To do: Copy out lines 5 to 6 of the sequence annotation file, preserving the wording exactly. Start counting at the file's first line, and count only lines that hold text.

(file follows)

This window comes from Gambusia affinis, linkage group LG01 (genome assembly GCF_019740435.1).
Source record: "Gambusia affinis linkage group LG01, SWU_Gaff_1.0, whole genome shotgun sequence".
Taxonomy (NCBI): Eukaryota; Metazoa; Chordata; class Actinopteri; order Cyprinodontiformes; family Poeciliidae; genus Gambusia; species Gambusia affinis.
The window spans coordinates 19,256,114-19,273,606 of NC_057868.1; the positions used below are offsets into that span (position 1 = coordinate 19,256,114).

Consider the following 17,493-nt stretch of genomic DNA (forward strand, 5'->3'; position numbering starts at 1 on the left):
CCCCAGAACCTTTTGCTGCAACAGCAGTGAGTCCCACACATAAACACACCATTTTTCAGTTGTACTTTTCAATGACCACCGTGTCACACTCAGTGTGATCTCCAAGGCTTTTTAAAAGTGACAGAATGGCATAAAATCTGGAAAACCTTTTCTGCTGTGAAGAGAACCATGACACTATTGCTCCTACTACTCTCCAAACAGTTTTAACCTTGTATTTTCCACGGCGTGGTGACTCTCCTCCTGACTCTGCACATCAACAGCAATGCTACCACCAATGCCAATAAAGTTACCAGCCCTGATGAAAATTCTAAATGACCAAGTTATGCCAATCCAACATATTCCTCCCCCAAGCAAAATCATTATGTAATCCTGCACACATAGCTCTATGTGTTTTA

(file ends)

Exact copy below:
Consider the following 17,493-nt stretch of genomic DNA (forward strand, 5'->3'; position numbering starts at 1 on the left):
CCCCAGAACCTTTTGCTGCAACAGCAGTGAGTCCCACACATAAACACACCATTTTTCAGTTGTACTTTTCAATGACCACCGTGTCACACTCAGTGTGATCTCCAAGGCTTTTTAAAAGTGACAGAATGGCATAAAATCTGGAAAACCTTTTCTGCTGTGAAGAGAACCATGACACTATTGCTCCTACTACTCTCCAAACAGTTTTAACCTTGTATTTTCCACGGCGTGGTGACTCTCCTCCTGACTCTGCACATCAACAGCAATGCTACCACCAATGCCAATAAAGTTACCAGCCCTGATGAAAATTCTAAATGACCAAGTTATGCCAATCCAACATATTCCTCCCCCAAGCAAAATCATTATGTAATCCTGCACACATAGCTCTATGTGTTTTA